Spurred by the actions and unrest caused by the French Revolution, the satellite colony of Saint Domingue embarked on its own revolution against slavery and France itself. Led by a radical slave named Toussaint L’Ouverture, slaves living in the colony of Saint Domingue came together on August 22, 1791 to combat white plantation owners for basic human rights. They chose this time to strike because of the lack of stability coming from the mother country due to a revolution there, and the rift that had occurred in white society on the island of Hispaniola. The white population was divided in loyalties between Royalists, who sided with the crown of France, and Revolutionaries, who sided with those leading the French Revolution. The mixed-race population did petition for civil rights, but these cries were muffled under the sounds of the French Revolution. Even during this time of French turmoil, the colony of Saint Domingue was still incredibly important, as it was the most profitable colony in its production of sugar cane and coffee. As the colony became more profitable, slave-exploitation became more widespread and harsher. Plantation owners saw this shift towards more hellish conditions for slaves, so they prepared themselves for a revolt by stocking up on weapons to protect themselves from a potential uprising. Within ten days of the revolutions beginnings, slaves took control of the entire Northern Province of Saint Domingue in an unprecedented slave revolt. Within weeks, 100,000 slaves had joined the rebellion against the institution of slavery itself and France. By 1792, slaves controlled a third of the whole island. Success of this slave rebellion caused a newly elected Legislative Assembly in France to face the situation head on, and ultimately agreed to grant civil and political rights to free men of color in the colonies. This action led to the eventual freedom of the slaves, which was confirmed and extended to other areas during the National Convention in 1794.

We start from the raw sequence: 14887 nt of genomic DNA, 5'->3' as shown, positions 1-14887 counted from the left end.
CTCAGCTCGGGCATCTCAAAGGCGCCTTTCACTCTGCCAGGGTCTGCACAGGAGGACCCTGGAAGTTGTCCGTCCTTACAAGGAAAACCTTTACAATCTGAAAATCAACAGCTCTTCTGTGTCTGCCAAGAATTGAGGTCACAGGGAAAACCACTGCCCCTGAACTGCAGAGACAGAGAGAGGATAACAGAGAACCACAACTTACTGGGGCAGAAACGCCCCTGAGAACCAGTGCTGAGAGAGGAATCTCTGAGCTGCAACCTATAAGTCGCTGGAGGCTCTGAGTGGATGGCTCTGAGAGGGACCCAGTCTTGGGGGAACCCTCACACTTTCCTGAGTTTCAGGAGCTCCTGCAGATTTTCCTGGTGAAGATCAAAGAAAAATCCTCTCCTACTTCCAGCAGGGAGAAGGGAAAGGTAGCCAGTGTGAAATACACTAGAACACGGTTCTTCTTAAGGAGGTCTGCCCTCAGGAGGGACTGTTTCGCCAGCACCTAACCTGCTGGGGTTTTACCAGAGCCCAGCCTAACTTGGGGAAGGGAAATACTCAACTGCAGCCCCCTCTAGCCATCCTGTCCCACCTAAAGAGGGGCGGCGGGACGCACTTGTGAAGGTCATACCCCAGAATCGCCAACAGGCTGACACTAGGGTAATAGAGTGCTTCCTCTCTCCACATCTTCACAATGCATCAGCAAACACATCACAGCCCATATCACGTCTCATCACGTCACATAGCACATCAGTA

The Haitian Revolution changed the social structure of the former colony of Saint Domingue, along with changing common ideologies and political structures on the island. By challenging the common practice of slave labor, the Haitians were going against a particular accepted social structure, acting as the agency for a new social structure. This is considered a revolution because one entity is challenging another, ultimately resulting in a radical change in the social system. After the end of the revolution, slavery was not an accepted practice, completely changing the previous social structure and requiring plantation owners to find a new source of labor. Along with abolishing slavery in Haiti, other areas of the world followed suit and began denouncing the institution. Politically, a former slave began leading the former colony left in shambles after the revolution. Although it was a rocky start to a new governing body, the Haitians became proud of their struggles and the strong society they would eventually lead to. The new nation ultimately received what it wanted from the revolution: a new social structure lacking slavery, and to be self-governing. After a revolution, it is common for a society to need time to recover, which Haiti indeed required. But, eventually, a new societal system will rise out of the ashes and completely transform the way of life of the area.